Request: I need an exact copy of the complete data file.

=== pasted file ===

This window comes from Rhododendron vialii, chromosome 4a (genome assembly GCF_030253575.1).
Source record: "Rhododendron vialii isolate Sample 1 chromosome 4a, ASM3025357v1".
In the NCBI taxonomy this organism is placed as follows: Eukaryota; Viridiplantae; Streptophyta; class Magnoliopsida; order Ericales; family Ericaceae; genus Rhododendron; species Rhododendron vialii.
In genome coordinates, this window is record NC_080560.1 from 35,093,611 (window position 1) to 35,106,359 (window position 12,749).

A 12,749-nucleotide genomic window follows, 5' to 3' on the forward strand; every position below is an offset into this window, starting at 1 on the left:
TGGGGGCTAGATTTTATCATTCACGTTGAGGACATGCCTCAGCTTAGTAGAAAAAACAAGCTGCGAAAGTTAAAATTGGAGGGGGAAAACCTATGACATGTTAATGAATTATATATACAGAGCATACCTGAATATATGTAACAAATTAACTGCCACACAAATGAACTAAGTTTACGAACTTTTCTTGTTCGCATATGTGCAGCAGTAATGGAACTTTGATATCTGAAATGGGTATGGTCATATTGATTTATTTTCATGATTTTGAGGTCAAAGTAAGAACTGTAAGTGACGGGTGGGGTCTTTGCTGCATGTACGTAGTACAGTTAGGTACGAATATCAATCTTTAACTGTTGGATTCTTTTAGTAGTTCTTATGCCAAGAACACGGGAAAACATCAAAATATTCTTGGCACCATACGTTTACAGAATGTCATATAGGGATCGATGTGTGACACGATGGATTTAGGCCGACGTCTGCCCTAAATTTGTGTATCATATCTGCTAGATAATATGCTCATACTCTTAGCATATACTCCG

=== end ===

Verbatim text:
This window comes from Rhododendron vialii, chromosome 4a (genome assembly GCF_030253575.1).
Source record: "Rhododendron vialii isolate Sample 1 chromosome 4a, ASM3025357v1".
In the NCBI taxonomy this organism is placed as follows: Eukaryota; Viridiplantae; Streptophyta; class Magnoliopsida; order Ericales; family Ericaceae; genus Rhododendron; species Rhododendron vialii.
In genome coordinates, this window is record NC_080560.1 from 35,093,611 (window position 1) to 35,106,359 (window position 12,749).

A 12,749-nucleotide genomic window follows, 5' to 3' on the forward strand; every position below is an offset into this window, starting at 1 on the left:
TGGGGGCTAGATTTTATCATTCACGTTGAGGACATGCCTCAGCTTAGTAGAAAAAACAAGCTGCGAAAGTTAAAATTGGAGGGGGAAAACCTATGACATGTTAATGAATTATATATACAGAGCATACCTGAATATATGTAACAAATTAACTGCCACACAAATGAACTAAGTTTACGAACTTTTCTTGTTCGCATATGTGCAGCAGTAATGGAACTTTGATATCTGAAATGGGTATGGTCATATTGATTTATTTTCATGATTTTGAGGTCAAAGTAAGAACTGTAAGTGACGGGTGGGGTCTTTGCTGCATGTACGTAGTACAGTTAGGTACGAATATCAATCTTTAACTGTTGGATTCTTTTAGTAGTTCTTATGCCAAGAACACGGGAAAACATCAAAATATTCTTGGCACCATACGTTTACAGAATGTCATATAGGGATCGATGTGTGACACGATGGATTTAGGCCGACGTCTGCCCTAAATTTGTGTATCATATCTGCTAGATAATATGCTCATACTCTTAGCATATACTCCG